Former NASA astronaut Bill Anders, who won renown by taking the iconic Earthrise photo in 1968 on Apollo 8, died yesterday in the crash of a private plane he was piloting. He was 90. In interviews over the years and as recently as last December, he described the photo’s enduring impact by showing that Earth is “very fragile and very delicate.”

Along with Frank Borman and Jim Lovell, Anders spent Christmas 1968 orbiting the Moon, the first humans to make the 238,855 mile (384,500 kilometer) voyage, arriving on Christmas Eve.

Apollo 8 crew, L-R: Jim Lovell, Bill Anders, Frank Borman. Credit: NASA

A NASA video honoring Anders released yesterday includes the real-time audio of that moment in 1968 when he says “Oh my God, look at that picture over there. There’s the Earth comin’ up. Wow, is that pretty.” He asked Lovell for a roll of color film and moments later took what is probably the most recognizable photo of Earth with the Moon in the foreground ever made.

Earthrise. Photo taken by NASA astronaut Bill Anders on Apollo 8, December 24, 1968. Credit: NASA

In an interview with NASA Chief Scientist and Senior Climate Advisor Kate Calvin just six months ago, Anders recounted the story of how they were “upside down and going backwards” for the first few orbits focused on photographing the lunar surface and couldn’t see Earth, but as they righted themselves suddenly he could see “this color, it was shocking.”

Bill Anders tells NASA Chief Scientist and Senior Climate Advisor Kate Calvin the story of the Earthrise photo, December 29, 2023.

In an undated interview included in the video NASA released yesterday, Anders talked about the photo’s legacy.

“I made the comment somewhere along the line that we went to the Moon to explore the Moon, but what we really did was discover the Earth. It didn’t really sink in on me for a while, but others picked it up, it sort of gave a kick start to the environmental movement, and so I think Earthrise will go down in history as an iconic first real view of our home planet, which is very fragile and very delicate.” — Bill Anders

Apollo 8 was the first and only spaceflight for Anders. He was selected as a NASA astronaut in 1964 after graduating from the U.S. Naval Academy in 1955 and serving as an Air Force fighter pilot.

In a 1997 NASA oral history, Anders explained how in 1959 he wanted to get into the Air Force Flight Test School and Chuck Yeager told him they were looking for people with advanced degrees. That led him to earn a master of science degree in nuclear engineering from the Air Force Institute of Technology in 1962. When he went back to Yeager, however, he was told the criteria had changed and now advanced degrees didn’t count as much as flight hours. At that time NASA was selecting its third group of astronauts and while one had to be a test pilot school graduate for the first two, this time one could be a test pilot or have an advanced degree. He could hardly believe they’d made that an “or,” but applied and learned on his birthday (October 17) in 1963 that he’d been selected as a NASA astronaut. (He tells a colorful story about Yeager’s reaction.)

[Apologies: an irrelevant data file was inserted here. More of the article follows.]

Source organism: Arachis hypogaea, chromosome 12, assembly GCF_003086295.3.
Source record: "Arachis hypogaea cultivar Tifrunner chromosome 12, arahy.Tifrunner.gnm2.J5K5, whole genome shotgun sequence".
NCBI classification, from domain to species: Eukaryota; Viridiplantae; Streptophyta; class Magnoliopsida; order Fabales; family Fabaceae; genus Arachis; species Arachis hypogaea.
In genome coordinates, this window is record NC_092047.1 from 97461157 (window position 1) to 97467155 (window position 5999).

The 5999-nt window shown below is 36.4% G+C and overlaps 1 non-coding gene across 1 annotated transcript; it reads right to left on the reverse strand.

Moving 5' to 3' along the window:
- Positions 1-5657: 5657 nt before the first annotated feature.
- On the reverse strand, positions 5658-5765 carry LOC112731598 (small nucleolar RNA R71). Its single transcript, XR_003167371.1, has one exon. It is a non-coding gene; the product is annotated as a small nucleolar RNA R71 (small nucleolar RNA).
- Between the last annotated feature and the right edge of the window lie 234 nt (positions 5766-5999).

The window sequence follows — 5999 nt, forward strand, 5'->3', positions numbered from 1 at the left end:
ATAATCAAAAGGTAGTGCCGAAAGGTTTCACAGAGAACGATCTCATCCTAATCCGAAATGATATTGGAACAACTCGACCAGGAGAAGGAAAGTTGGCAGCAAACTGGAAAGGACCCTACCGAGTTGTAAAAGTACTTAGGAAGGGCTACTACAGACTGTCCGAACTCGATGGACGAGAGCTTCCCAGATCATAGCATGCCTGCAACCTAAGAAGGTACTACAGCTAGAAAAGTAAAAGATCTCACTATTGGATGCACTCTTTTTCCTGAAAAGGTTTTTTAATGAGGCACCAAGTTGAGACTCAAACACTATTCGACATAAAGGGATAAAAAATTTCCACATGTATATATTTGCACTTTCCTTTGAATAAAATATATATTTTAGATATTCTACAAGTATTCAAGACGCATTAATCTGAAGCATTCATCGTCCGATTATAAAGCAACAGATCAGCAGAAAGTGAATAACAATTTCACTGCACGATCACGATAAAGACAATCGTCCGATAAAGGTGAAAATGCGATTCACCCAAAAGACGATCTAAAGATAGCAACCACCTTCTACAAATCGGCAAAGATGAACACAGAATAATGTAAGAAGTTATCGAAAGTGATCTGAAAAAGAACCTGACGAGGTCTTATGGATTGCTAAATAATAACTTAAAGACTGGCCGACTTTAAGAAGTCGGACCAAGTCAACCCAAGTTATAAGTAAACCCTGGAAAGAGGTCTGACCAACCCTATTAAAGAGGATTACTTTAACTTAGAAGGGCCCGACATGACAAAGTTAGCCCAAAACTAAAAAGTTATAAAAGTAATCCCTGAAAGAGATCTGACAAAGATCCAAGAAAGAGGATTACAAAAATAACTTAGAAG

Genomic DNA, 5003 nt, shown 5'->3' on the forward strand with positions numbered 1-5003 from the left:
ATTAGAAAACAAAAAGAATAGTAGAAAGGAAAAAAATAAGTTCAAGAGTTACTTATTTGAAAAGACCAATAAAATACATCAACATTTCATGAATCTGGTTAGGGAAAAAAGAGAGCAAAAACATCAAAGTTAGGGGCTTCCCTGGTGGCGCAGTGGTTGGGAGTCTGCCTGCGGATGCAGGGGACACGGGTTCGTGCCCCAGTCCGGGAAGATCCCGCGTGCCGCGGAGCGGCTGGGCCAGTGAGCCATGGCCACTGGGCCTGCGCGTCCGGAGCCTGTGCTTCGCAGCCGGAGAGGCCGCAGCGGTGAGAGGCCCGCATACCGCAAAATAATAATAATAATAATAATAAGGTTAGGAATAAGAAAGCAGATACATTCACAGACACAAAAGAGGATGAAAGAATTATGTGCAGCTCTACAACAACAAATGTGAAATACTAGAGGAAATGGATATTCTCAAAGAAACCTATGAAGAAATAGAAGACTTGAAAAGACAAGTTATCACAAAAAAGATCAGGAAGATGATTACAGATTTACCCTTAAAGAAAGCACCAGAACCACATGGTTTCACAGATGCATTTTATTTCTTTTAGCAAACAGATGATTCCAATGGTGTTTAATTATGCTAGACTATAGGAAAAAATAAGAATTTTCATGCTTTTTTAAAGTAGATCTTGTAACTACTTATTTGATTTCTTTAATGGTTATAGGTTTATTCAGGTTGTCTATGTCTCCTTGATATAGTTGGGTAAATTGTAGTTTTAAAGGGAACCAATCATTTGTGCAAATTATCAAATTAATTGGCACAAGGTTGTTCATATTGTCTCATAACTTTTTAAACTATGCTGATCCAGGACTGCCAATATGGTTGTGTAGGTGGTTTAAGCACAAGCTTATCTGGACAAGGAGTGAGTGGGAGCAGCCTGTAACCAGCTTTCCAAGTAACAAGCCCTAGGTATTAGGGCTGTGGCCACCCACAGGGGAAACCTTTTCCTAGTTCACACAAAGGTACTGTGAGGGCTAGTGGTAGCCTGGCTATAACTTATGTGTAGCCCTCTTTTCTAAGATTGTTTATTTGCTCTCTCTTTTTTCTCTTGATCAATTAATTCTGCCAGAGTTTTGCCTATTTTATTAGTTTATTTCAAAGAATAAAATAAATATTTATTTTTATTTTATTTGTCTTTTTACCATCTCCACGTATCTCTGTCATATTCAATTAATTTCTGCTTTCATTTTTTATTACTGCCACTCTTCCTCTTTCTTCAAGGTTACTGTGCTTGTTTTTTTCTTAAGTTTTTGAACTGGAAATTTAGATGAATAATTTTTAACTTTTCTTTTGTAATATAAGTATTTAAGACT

Apollo 8 was his only spaceflight, but he was backup pilot for Gemini XI and Apollo 11. He left NASA and was Executive Secretary of the White House National Aeronautics and Space Council from 1969 until 1973 when President Nixon abolished it. (Today’s National Space Council was established in the 1989 National Aeronautics and Space Act.)  He was soon appointed as one of five commissioners of the Atomic Energy Commission (AEC). In 1975 when the AEC was split into the Energy Research and Development Administration (ERDA) and the Nuclear Regulatory Commission (NRC), he became the first Chairman of the NRC. He left the NRC in 1976 to serve as U.S. Ambassador to Norway for one year.

He left government in 1977 and spent the next 17 years in high level positions at General Electric, Textron, and General Dynamics, retiring as GD’s CEO in 1993 and Chairman in 1994. He remained in the Air Force reserve throughout his career and retired as a Major General in 1988.

Anders was flying his own Beechcraft T-34 Mentor over the San Juan Islands in the Puget Sound in Washington State yesterday when the plane crashed. His son Greg Anders, a retired Air Force Lt. Colonel, told the Associated Press that the family is “devastated” and his father “was a great pilot and we will miss him terribly.”

NASA Administrator Bill Nelson paid tribute to Anders yesterday saying:

“As Bill put it so well after the conclusion of the Apollo 8 mission, ‘We came all this way to explore the Moon, and the most important thing is that we discovered the Earth.’

“That is what Bill embodied – the notion that we go to space to learn the secrets of the universe yet in the process learn about something else: ourselves. He embodied the lessons and the purpose of exploration.” — Bill Nelson

Fellow Apollo astronaut Buzz Aldrin, who along with Neil Armstrong were the first men to step foot on the Moon on Apollo 11 seven months after Anders’ flight, offered his condolences on X.

Very saddened about the passing of my friend, USAF Major Gen Bill Anders. Bill, you will always be an inspiration and you will be missed. My deepest condolences to Bill’s family during this difficult time.

— Dr. Buzz Aldrin (@TheRealBuzz) June 8, 2024

Sen. Mark Kelly (D-AZ), a former astronaut, posted on X that Anders “inspired me and generations of astronauts and explorers.”

Bill Anders forever changed our perspective of our planet and ourselves with his famous Earthrise photo on Apollo 8. He inspired me and generations of astronauts and explorers. My thoughts are with his family and friends.

— Senator Mark Kelly (@SenMarkKelly) June 8, 2024

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